“I just can’t believe it,” Grace said, her knuckles pressed against her lip. Her eyeliner was smudged, accentuating the dark sheen of her cheeks. “How could she die just like that? Someone our age?”
Duncan shook his head, running over the scene in his mind’s eye. He was finding it difficult to get over the shock of seeing Angie lying there in the woods. Her arms had been flung wide, and her plaid shirt had been rucked up on one side, exposing a tanned, muscular portion of her belly. The skin under her navel had been marked with a prominent white scar that disappeared into the waistband of her jeans. It had been the flies that had tipped him off. There’d been two small clusters of them settled too close to her eyes. When Mo and Suki rushed forward, the flies had ascended in a buzzing mass and zipped away. Angie’s eyes, blue and empty, had been fixed on the dead leaves scattered by her head.
“I don’t know. She looked almost like she was resting. The only weird thing was . . . well, I don’t know. Maybe I imagined it. Or exaggerated it in my mind. That happens with stress.” Eyewitness accounts were frail. Didn’t witnesses—to bank robberies and car accidents—often misremember what they’d seen? They would think they’d seen someone pointing a gun, or a car speeding, when in fact those things had not really happened. The mind played tricks in traumatic situations.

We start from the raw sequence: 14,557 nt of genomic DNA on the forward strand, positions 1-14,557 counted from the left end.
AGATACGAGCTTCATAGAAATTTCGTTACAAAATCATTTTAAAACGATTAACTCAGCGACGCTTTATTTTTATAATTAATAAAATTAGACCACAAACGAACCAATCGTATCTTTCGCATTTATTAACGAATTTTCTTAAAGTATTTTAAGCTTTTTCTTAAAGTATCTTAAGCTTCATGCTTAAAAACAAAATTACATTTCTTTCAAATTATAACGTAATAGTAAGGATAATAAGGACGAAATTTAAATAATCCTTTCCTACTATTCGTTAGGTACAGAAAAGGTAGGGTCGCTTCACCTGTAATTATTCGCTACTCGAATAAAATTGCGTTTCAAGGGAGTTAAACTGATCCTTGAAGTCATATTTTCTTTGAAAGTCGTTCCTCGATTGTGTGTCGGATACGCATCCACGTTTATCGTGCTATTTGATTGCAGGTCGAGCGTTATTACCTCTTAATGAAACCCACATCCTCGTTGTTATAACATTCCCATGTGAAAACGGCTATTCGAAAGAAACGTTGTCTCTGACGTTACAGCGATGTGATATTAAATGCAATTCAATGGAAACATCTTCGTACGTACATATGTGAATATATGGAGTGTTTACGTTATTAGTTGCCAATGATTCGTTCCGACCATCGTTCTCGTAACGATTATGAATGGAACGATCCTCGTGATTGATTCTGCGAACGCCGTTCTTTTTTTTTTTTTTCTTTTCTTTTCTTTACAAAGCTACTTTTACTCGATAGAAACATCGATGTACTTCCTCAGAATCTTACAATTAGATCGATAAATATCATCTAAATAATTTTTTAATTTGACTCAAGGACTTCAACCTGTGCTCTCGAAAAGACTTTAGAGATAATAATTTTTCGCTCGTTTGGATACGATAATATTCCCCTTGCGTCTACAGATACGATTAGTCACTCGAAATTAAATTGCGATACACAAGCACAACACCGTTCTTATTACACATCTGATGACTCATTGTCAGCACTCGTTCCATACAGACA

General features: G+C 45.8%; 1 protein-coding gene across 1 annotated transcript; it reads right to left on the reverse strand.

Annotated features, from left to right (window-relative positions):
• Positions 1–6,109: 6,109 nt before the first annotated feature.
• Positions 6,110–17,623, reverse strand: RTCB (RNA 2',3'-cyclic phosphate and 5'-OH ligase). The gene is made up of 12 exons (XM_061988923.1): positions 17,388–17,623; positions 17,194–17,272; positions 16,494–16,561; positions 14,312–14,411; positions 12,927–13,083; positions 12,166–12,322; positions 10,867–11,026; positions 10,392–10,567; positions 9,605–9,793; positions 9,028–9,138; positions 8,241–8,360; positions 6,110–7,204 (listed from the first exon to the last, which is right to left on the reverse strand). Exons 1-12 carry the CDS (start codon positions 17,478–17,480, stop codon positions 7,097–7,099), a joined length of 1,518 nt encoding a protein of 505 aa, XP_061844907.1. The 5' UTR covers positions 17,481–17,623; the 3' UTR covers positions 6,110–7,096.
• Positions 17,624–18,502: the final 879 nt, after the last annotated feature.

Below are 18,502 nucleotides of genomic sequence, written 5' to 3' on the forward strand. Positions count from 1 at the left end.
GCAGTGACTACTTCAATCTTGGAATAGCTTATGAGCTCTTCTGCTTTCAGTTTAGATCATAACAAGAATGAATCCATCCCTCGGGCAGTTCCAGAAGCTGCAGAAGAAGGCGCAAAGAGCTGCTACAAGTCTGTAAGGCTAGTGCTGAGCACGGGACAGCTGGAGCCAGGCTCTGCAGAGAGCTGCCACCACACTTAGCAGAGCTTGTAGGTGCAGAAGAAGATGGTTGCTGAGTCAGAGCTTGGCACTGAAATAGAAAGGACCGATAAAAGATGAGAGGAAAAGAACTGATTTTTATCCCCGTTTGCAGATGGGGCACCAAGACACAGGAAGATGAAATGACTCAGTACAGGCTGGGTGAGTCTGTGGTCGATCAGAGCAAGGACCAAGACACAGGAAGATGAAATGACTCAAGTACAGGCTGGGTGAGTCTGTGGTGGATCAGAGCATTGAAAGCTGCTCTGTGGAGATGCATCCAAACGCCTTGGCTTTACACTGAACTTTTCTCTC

“Well, her tongue,” Duncan said. He ran his fingers over the table surface, feeling the crevices in the weatherworn wood. “When I got there, behind those two, I thought I saw her tongue sticking way out of her mouth.”
“Maybe that’s normal,” Grace said.
Duncan took off his glasses and rubbed his eyes. They felt gritty, from fatigue maybe. “I don’t know. Her head was turned sideways like this,” he said, demonstrating the angle. “Her mouth was open. I could have sworn her tongue was lying on the ground. It looked too long to be real. Like a long slice of pink banana.” He rubbed again, wishing the grittiness would subside. He wanted to lie down somewhere and close his eyes. “But we were all so emotional. And then after Mo tried reviving her, shaking her and pulling her up, you couldn’t see the tongue quite as much.” He wished the image of the tongue wouldn’t keep coming back to him. He had only ever seen a tongue that long in a woman who was supposedly possessed, in Sri Lanka. That had been years ago, during an exorcism ceremony he’d been watching.
He saw Grace’s anxious expression and realized how insensitive he was being, going on about the death scene. They may not have been close, but Angie had still been her classmate.
“Are you sure she wasn’t shot?” Grace said.
“Then where was the blood? And anyway, I don’t know if the shots had anything to do with her. Remember how close they sounded, over that way? That’s where we all went initially. We stayed on the trail. That’s why it took so long to find her. She was farther off, due north, and off the trail.” Suki, Mo, and Duncan had trudged along a creeping stream for several hundred yards. They had crossed a rickety wooden bridge before coming to the fallen tree beyond which they’d found Angie, on a patch of flattened grass that was still brown from the harsh winter.
“But why the shots—?” Grace started to say, when a man appeared beside them. He was wearing a navy-blue suit and a gray tie, but Duncan knew he was a policeman because of the way he had been hobnobbing with the uniformed officers.